After the main engine burn, Juno will be in orbit around Jupiter. The spacecraft will spin down from 5 to 2RPM, turn back toward the sun, and ultimately transmit telemetry via its high-gain antenna.

Jupiter 1

Image: This illustration depicts NASA's Juno spacecraft at Jupiter, with its solar arrays and main antenna pointed toward the distant sun and Earth. Image Credit: NASA

Juno has reached its destination

Confirmation of a successful orbit insertion was received from Juno tracking data monitored at the navigation facility at NASA's Jet Propulsion Laboratory (JPL) in Pasadena, California, as well as at the Lockheed Martin Juno operations centre in Denver. The telemetry and tracking data were received by NASA's Deep Space Network antennas in Goldstone, California, and Canberra, Australia.

NASA JunoImage: The Juno team celebrates after receiving data indicating that NASA’s Juno mission entered orbit around Jupiter. Rick Nybakken, Juno project manager  at JPL, is seen at the center hugging JPL's acting director for solar system exploration, Richard Cook. Credit: NASA

“This is the one time I don’t mind being stuck in a windowless room on the night of the Fourth of July,” said Scott Bolton, Principal Investigator of Juno from Southwest Research Institute in San Antonio. “The mission team did great. The spacecraft did great. We are looking great. It’s a great day.”

“The spacecraft worked perfectly, which is always nice when you’re driving a vehicle with 1.7 billion miles on the odometer,” said Rick Nybakken, Juno Project Manager from JPL. “Jupiter orbit insertion was a big step and the most challenging remaining in our mission plan, but there are others that have to occur before we can give the science team members the mission they are looking for.” Over the next few months, Juno’s mission and science teams will perform final testing on the spacecraft’s subsystems, final calibration of science instruments and some science collection.

“Our official science collection phase begins in October, but we’ve figured out a way to collect data a lot earlier than that,” said Bolton. “Which when you’re talking about the single biggest planetary body in the solar system is a really good thing. There is a lot to see and do here.” Juno's principal goal is to understand the origin and evolution of Jupiter. With its suite of nine science instruments, Juno will investigate the existence of a solid planetary core, map Jupiter's intense magnetic field, measure the amount of water and ammonia in the deep atmosphere, and observe the planet's auroras. The mission also will let us take a giant step forward in our understanding of how giant planets form and the role these titans played in putting together the rest of the solar system. As our primary example of a giant planet, Jupiter also can provide critical knowledge for understanding the planetary systems being discovered around other stars.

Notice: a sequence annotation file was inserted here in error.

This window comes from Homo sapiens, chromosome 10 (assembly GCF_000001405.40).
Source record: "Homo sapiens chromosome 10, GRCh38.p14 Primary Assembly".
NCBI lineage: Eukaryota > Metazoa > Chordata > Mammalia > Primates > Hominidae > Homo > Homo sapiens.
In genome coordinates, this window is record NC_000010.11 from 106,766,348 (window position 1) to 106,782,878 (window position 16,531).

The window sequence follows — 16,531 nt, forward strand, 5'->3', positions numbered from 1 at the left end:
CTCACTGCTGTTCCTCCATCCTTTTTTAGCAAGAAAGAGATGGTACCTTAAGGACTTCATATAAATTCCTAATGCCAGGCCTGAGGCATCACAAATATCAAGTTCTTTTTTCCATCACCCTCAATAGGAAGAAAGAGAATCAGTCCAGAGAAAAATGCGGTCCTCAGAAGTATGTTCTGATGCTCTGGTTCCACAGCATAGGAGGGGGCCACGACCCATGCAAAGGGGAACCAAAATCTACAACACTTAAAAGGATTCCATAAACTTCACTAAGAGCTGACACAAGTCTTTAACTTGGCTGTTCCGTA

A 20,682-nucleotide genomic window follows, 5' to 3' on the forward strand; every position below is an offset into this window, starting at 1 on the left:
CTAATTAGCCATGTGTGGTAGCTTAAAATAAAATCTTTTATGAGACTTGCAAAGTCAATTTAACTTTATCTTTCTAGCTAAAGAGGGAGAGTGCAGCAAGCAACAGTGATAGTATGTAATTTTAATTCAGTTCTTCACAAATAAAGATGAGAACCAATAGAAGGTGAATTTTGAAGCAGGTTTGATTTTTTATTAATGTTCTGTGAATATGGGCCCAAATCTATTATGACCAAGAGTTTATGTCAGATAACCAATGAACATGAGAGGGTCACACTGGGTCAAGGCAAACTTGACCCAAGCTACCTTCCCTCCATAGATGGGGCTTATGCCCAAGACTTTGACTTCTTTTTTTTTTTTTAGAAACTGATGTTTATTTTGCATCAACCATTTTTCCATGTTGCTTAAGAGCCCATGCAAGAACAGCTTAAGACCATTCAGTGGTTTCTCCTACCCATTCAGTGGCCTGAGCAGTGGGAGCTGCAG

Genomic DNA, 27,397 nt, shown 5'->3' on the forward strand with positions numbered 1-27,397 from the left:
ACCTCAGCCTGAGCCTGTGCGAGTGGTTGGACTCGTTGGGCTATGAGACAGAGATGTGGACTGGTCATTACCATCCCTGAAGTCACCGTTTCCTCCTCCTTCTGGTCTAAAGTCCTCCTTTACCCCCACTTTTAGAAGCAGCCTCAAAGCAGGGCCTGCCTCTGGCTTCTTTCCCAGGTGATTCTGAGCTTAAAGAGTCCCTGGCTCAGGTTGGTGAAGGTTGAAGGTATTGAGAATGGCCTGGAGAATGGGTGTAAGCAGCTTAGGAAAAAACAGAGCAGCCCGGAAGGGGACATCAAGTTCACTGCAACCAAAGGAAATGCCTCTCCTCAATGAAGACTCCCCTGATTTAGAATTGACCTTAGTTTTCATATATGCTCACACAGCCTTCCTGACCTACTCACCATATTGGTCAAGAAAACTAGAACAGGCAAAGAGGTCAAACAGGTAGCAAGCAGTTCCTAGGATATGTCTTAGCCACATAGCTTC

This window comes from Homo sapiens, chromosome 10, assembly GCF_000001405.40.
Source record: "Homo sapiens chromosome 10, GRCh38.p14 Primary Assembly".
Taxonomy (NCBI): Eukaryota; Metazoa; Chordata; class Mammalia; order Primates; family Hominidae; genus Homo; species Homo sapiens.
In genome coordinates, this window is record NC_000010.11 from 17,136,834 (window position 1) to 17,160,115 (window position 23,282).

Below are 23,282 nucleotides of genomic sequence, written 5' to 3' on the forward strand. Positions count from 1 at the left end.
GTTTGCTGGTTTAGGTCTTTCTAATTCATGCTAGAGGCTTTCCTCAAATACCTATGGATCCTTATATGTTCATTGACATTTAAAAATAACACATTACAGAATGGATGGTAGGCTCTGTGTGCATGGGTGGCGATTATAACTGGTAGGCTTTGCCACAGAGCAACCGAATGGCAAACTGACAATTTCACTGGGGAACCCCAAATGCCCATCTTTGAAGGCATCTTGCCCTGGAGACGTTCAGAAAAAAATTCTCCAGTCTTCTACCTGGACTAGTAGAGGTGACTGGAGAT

The Tour: Juno starts its tour of Jupiter in a 53.5-day orbit
The spacecraft saves fuel by executing a burn that places it in a capture orbit with a 53.5-day orbit instead of going directly for the 14-day orbit that will occur during the mission's primary science collection period. The 14-day science orbit phase will begin after the final burn of the mission for Juno's main engine on 19th October.

During its mission of exploration, Juno will circle the Jovian world 37 times, soaring low over the planet's cloud tops -- as close as about 2,600m (4,100 km). During these flybys, Juno will probe beneath the obscuring cloud cover of Jupiter and study its auroras to learn more about the planet's origins, structure, atmosphere and magnetosphere.

Juno's name comes from Greek and Roman mythology. The mythical god Jupiter drew a veil of clouds around himself to hide his mischief, and his wife, the goddess Juno, was able to peer through the clouds and reveal Jupiter's true nature.

Magnetic field study
Coming face-to-face with the gas giant, Juno will begin to unravel some of the greatest mysteries surrounding our solar system's largest planet, including the origin of its massive magnetosphere.

Magnetospheres are the result of a collision between a planet's intrinsic magnetic field and the supersonic solar wind. Jupiter's magnetosphere, the volume carved out in the solar wind where the planet's magnetic field dominates, extends up to nearly 2 million miles (3 million kilometers). If it were visible in the night sky, Jupiter's magnetosphere would appear to be about the same size as Earth's full moon. By studying Jupiter's magnetosphere, scientists will gain a better understanding about how Jupiter's magnetic field is generated. They also hope to determine whether the planet has a solid core, which will tell us how Jupiter formed during the earliest days of our solar system.